Saturday, 28 June 2008

Proposal could give planning exemption for energy plants

HOUSING estate residents may wake up one morning to discover a biomass energy development -- the same size as their estate -- built next door if new proposals go ahead.

And the developments will be governed by the same planning regulations that cover kitchen extensions, conservatories and porches.

Under new proposals by Environment Minister John Gormley, biomass, heat recovery and composting developments of some 1,000 square metres -- the size of a small housing estate -- will be entirely exempt from planning regulations.

Exemptions will be provided in the case of wind turbines of 8m in width and 20m in height. They will cover combined heat and power systems, 300sq m in size and 8m in height, and with flues of 20m in height as well as significant extensions to schools.

Labour Party deputy leader Joan Burton last night said the proposal would have serious implications for local residents.

"Wind energy and biomass developments half of the size or even the same size as an adjacent housing estate will be totally exempt from the planning process and there will be no requirement to provide an environmental impact statement," she told the Dail.

"This is not the way to provide transparency in planning matters, which I understood was a hallmark of the Green Party.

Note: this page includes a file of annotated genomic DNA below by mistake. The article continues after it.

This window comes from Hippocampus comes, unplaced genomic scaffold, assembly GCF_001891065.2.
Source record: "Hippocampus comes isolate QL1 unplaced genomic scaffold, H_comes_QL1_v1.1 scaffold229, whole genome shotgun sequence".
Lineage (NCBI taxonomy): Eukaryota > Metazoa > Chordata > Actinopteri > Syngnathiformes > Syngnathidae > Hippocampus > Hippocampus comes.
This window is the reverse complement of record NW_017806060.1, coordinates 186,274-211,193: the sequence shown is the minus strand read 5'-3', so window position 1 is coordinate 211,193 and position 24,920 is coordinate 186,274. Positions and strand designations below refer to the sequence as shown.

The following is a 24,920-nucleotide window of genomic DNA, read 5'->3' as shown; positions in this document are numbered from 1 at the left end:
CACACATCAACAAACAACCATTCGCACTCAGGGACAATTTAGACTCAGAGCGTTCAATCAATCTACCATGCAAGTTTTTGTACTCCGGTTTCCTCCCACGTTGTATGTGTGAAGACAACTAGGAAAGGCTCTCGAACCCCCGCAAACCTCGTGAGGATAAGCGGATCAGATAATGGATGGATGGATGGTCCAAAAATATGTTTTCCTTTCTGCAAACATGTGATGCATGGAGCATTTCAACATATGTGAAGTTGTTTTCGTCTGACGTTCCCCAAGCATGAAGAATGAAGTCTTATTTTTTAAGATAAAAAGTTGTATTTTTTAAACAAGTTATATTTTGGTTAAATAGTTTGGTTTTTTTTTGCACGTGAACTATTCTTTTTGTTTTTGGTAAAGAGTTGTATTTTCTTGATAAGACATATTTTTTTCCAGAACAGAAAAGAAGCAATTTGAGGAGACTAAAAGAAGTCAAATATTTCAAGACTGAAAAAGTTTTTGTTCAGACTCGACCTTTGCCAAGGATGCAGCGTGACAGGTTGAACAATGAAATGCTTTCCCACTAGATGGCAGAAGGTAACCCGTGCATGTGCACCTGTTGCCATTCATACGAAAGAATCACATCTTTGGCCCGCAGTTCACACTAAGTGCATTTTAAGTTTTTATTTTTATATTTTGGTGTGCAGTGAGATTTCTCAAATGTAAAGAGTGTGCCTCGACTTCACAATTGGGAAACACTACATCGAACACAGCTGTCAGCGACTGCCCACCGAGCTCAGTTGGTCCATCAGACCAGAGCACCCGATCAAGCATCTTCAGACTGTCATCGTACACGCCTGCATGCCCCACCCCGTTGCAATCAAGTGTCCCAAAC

"We are opposed to this provision."

Anyone could wake up in the morning to discover a biomass development the same size as their housing estate right alongside it, she said.

"Will the Tanaiste ask the Minister to come to the House for a debate on provisions that will affect the residents of every housing estate in the State?" she asked Tanaiste Mary Coughlan.

"We all welcome the exemptions that exist in those cases but we do not welcome this proposal.

"Nor will the constituents of Members on the Government benches when they find such developments taking place beside their own housing estates," she insisted.

Ms Burton said Labour Party spokesman on the environment, Ciaran Lynch, had spent the past several days trying to find out what is encompassed in these additional exemptions, but nobody could tell him.

Tanaiste Mary Coughlan said the issue would be discussed at committee, and followed up by committee if needed.


"I wish to be helpful. I will ask the Minister for the Environment, Heritage and Local Government or somebody in his Department to brief the Deputy on this prior to the committee meeting, which I assume will be next week," she said.

"If Members are not satisfied with the outcome of the discussions in committee, this can be brought to the Whips' attention and we can deal with it in the full forum of this Chamber."

Patricia McDonagh
Irish Independent

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